Carbon storage, re-capture differences between renewable resources such as forests and non-renewable materials 'dramatic', says author of report exploring building blocks of carbon science and policy impacts
January 25, 2012
– A new report from Dovetail Partners, a Minneapolis-based non-profit, examines the carbon cycle and the storage of carbon. This report starts from square one in understanding the building blocks of carbon science and the policy impacts.
Carbon is a basic chemical component of all living organisms and many non-living substances. Carbon exists in plants, soils, the air, people, buildings, and many other things.
The places where carbon is stored are called “carbon pools.” The largest such pools are the oceans, the land and vegetation, and the atmosphere. When a pool gains more carbon than it loses over a period of time, it is called a “carbon sink.” Carbon is continually cycled between various “carbon pools” and “carbon sinks.”
“When it comes to understanding the problem posed by fossil-fuels, what it boils down to is that for millions of years that fossil carbon was captured and stored in the earth, and today there is no natural mechanism for either capturing the full amount of carbon released through its burning, or for restoring that carbon to the carbon pool where it originated. The net effect is an increase in greenhouse gases in the atmosphere,” states Dr. Jim Bowyer, lead author on the report.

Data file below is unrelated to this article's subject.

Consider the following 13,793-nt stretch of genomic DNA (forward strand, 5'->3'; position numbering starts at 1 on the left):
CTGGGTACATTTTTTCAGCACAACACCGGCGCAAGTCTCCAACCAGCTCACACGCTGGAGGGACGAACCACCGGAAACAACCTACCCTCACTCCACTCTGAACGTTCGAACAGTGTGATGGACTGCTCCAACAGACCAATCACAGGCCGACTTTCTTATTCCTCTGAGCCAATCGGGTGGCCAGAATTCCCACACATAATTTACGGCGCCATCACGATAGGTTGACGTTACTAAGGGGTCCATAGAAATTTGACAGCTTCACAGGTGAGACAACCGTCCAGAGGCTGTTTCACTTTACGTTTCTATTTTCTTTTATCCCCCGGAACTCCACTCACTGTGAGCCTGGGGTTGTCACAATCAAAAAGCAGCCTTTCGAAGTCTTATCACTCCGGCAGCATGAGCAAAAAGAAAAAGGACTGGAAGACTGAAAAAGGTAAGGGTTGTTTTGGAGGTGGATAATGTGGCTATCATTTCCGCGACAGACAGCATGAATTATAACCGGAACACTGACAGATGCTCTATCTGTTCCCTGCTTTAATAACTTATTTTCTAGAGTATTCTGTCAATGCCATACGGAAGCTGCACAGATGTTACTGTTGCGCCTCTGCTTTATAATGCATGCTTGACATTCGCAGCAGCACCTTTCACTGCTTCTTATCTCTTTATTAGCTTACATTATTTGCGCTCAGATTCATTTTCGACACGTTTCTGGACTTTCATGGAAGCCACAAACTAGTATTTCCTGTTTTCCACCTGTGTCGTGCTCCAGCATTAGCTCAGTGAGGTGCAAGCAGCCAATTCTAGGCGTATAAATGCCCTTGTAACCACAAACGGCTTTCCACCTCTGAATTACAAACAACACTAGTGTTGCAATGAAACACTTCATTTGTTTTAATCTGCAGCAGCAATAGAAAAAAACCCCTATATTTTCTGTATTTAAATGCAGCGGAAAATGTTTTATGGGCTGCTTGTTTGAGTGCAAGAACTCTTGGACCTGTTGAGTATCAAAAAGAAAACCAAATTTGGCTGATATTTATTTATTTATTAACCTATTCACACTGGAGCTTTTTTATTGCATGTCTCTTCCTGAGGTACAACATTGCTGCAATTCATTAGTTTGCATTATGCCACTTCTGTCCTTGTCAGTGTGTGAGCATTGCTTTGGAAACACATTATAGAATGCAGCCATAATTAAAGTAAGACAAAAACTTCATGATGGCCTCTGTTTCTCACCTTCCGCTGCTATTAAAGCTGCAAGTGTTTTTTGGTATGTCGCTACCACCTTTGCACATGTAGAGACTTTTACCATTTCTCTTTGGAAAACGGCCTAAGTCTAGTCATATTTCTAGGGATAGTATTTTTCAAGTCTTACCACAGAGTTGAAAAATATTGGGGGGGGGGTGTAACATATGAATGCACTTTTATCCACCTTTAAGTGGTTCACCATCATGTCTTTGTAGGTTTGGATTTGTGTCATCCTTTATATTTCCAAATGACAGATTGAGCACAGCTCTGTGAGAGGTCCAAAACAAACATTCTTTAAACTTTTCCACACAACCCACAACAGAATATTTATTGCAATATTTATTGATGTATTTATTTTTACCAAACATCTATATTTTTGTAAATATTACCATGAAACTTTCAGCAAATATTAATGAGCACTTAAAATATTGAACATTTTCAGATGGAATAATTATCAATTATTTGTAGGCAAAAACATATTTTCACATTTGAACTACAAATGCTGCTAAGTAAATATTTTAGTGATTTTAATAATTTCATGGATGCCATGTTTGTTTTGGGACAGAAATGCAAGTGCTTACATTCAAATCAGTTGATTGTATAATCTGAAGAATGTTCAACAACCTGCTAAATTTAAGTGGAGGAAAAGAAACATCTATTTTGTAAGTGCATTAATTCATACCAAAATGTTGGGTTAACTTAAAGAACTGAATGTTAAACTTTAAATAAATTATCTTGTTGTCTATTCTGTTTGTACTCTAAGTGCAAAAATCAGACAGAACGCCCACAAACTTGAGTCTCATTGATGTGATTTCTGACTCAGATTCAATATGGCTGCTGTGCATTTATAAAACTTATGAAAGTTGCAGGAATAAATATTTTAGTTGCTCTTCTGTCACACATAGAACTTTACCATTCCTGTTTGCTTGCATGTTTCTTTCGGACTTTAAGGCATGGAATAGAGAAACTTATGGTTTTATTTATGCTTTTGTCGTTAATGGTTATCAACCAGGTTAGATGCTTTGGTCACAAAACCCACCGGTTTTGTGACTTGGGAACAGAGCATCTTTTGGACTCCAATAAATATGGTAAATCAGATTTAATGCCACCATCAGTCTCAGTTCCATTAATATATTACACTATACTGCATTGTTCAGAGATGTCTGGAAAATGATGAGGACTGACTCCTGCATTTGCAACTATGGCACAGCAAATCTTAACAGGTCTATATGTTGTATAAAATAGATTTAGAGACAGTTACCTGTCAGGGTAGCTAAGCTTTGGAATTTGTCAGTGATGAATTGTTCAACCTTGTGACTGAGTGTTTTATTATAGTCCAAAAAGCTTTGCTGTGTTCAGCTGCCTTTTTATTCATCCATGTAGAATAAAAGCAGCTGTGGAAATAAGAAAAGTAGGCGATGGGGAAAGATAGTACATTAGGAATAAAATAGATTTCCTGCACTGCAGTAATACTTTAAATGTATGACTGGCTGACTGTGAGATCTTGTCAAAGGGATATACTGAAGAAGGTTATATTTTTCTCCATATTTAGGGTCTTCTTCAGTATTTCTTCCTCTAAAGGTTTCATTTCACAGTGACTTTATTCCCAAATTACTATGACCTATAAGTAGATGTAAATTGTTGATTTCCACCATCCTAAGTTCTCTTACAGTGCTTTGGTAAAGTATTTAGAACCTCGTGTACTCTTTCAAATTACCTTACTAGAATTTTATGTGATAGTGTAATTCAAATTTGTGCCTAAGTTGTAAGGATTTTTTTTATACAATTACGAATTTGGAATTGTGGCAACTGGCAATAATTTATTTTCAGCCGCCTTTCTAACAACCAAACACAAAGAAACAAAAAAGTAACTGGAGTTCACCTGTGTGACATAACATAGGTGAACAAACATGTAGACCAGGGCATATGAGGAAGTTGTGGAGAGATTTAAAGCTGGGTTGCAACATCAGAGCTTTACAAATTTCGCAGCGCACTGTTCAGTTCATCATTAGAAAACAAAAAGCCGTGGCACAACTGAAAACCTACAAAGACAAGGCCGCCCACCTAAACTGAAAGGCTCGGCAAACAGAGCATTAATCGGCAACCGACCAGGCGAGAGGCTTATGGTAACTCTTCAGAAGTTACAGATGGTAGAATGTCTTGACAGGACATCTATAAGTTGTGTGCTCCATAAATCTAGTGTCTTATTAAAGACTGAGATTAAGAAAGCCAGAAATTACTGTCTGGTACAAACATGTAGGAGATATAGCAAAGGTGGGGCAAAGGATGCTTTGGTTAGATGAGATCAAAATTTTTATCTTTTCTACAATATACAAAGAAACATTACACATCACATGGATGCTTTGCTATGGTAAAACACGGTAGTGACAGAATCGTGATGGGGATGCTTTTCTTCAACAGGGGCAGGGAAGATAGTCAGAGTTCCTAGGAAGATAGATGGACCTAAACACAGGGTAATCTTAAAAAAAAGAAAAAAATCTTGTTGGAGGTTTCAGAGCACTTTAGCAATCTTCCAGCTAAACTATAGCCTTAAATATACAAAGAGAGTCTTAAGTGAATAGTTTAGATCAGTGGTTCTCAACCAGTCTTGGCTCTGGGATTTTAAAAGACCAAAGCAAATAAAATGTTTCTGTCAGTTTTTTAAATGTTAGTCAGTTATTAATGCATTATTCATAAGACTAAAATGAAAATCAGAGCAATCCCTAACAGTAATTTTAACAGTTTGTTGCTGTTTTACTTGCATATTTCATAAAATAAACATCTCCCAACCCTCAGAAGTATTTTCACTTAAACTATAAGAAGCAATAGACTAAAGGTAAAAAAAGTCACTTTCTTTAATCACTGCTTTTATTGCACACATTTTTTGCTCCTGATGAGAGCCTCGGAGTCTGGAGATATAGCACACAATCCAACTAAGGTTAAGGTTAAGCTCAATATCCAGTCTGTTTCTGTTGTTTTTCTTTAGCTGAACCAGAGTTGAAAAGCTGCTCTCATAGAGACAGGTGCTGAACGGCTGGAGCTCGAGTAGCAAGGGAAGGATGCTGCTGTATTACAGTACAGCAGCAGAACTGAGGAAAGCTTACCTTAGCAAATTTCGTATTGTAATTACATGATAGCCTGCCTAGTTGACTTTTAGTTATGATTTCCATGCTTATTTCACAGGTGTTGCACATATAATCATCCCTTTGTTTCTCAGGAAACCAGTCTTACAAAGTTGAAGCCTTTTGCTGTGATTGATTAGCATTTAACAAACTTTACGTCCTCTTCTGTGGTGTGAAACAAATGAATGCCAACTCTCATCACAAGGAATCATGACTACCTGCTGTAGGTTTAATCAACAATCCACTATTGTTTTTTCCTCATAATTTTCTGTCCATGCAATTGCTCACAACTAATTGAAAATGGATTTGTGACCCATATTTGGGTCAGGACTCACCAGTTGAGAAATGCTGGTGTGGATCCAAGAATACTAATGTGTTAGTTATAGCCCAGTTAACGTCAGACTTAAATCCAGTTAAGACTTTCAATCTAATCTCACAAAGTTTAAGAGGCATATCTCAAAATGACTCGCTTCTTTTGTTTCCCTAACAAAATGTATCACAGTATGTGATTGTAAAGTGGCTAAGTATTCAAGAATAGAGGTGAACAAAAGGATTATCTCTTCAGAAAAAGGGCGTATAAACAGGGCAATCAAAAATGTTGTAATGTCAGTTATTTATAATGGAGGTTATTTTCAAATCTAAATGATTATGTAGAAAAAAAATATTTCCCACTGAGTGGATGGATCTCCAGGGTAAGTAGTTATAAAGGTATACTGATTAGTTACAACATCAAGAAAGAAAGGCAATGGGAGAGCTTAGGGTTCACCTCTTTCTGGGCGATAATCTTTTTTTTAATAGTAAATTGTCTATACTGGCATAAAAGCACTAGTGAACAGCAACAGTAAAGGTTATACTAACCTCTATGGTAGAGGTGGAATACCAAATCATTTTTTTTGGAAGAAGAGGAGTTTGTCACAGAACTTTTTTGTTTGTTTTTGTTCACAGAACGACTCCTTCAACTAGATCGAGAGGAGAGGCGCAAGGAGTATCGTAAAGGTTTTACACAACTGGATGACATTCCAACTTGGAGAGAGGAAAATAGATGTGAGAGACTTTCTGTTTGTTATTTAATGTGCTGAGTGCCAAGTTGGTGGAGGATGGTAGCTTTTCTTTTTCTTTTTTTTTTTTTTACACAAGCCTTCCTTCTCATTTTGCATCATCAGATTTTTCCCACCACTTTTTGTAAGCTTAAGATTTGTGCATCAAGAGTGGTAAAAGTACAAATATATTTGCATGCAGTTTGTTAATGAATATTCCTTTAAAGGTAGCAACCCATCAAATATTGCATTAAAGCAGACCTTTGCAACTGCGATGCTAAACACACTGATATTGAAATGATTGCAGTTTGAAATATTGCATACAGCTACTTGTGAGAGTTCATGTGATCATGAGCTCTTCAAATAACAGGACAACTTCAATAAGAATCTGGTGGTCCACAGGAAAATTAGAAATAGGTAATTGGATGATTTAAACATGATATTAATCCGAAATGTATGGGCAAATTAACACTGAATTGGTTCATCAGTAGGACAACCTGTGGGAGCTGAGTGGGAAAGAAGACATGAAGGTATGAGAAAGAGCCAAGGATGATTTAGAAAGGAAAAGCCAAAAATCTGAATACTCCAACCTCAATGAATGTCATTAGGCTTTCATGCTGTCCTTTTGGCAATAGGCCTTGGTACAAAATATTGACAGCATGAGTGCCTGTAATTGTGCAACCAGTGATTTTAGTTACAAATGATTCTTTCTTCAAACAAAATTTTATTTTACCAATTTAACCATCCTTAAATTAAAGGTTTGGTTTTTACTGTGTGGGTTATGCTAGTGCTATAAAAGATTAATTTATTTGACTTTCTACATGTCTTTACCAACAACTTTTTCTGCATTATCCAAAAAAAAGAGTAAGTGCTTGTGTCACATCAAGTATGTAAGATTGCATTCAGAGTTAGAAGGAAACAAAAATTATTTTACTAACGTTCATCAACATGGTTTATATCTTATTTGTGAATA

Forests, on the other hand, both emit and absorb carbon in a two-way flow. Biogenic carbon is captured and stored in plants, trees, soils and other renewable materials. This natural carbon cycle is ongoing, balanced and a result of the fundamental principles of renewable materials.
“The carbon storage and re-capture differences between renewable and non-renewable materials are dramatic. These differences are sometimes overlooked or discounted in discussions of environmental policy,” reports Bowyer.
For more information and to access the full report, click here: http://www.dovetailinc.org/files/DovetailCarbon101Jan2012.pdf